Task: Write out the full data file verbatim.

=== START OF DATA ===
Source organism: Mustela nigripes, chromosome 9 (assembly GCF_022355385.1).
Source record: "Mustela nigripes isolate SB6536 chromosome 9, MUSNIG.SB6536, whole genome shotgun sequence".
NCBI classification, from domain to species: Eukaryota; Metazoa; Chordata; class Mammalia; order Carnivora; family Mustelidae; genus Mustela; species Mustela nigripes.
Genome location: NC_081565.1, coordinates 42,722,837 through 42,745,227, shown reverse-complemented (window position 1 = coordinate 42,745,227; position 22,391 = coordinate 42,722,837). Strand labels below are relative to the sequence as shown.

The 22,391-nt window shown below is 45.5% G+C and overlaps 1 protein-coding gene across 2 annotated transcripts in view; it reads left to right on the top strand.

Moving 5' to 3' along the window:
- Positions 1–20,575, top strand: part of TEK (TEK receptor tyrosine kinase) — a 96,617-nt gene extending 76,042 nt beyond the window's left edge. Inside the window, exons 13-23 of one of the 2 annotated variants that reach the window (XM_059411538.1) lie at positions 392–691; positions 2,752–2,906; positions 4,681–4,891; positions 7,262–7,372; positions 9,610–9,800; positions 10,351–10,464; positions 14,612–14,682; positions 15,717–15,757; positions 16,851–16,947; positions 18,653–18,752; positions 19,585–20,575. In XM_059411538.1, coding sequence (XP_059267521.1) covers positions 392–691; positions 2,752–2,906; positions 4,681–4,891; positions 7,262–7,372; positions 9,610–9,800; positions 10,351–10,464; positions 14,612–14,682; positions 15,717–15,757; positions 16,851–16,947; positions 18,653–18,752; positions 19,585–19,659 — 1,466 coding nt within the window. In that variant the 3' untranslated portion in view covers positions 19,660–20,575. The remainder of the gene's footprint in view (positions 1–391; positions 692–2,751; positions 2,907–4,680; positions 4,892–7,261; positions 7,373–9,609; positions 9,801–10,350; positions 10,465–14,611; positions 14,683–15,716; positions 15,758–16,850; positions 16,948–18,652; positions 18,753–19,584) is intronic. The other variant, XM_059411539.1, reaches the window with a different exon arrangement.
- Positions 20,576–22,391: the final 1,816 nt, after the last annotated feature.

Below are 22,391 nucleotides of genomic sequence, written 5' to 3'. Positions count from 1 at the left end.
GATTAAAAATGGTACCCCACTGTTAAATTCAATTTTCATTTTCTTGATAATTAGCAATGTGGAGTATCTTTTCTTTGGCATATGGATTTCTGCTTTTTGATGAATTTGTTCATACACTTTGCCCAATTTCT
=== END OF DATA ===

Source organism: Mustela nigripes, chromosome 9 (assembly GCF_022355385.1).
Source record: "Mustela nigripes isolate SB6536 chromosome 9, MUSNIG.SB6536, whole genome shotgun sequence".
NCBI classification, from domain to species: Eukaryota; Metazoa; Chordata; class Mammalia; order Carnivora; family Mustelidae; genus Mustela; species Mustela nigripes.
Genome location: NC_081565.1, coordinates 42,722,837 through 42,745,227, shown reverse-complemented (window position 1 = coordinate 42,745,227; position 22,391 = coordinate 42,722,837). Strand labels below are relative to the sequence as shown.

The 22,391-nt window shown below is 45.5% G+C and overlaps 1 protein-coding gene across 2 annotated transcripts in view; it reads left to right on the top strand.

Moving 5' to 3' along the window:
- Positions 1–20,575, top strand: part of TEK (TEK receptor tyrosine kinase) — a 96,617-nt gene extending 76,042 nt beyond the window's left edge. Inside the window, exons 13-23 of one of the 2 annotated variants that reach the window (XM_059411538.1) lie at positions 392–691; positions 2,752–2,906; positions 4,681–4,891; positions 7,262–7,372; positions 9,610–9,800; positions 10,351–10,464; positions 14,612–14,682; positions 15,717–15,757; positions 16,851–16,947; positions 18,653–18,752; positions 19,585–20,575. In XM_059411538.1, coding sequence (XP_059267521.1) covers positions 392–691; positions 2,752–2,906; positions 4,681–4,891; positions 7,262–7,372; positions 9,610–9,800; positions 10,351–10,464; positions 14,612–14,682; positions 15,717–15,757; positions 16,851–16,947; positions 18,653–18,752; positions 19,585–19,659 — 1,466 coding nt within the window. In that variant the 3' untranslated portion in view covers positions 19,660–20,575. The remainder of the gene's footprint in view (positions 1–391; positions 692–2,751; positions 2,907–4,680; positions 4,892–7,261; positions 7,373–9,609; positions 9,801–10,350; positions 10,465–14,611; positions 14,683–15,716; positions 15,758–16,850; positions 16,948–18,652; positions 18,753–19,584) is intronic. The other variant, XM_059411539.1, reaches the window with a different exon arrangement.
- Positions 20,576–22,391: the final 1,816 nt, after the last annotated feature.

Below are 22,391 nucleotides of genomic sequence, written 5' to 3'. Positions count from 1 at the left end.
GATTAAAAATGGTACCCCACTGTTAAATTCAATTTTCATTTTCTTGATAATTAGCAATGTGGAGTATCTTTTCTTTGGCATATGGATTTCTGCTTTTTGATGAATTTGTTCATACACTTTGCCCAATTTCT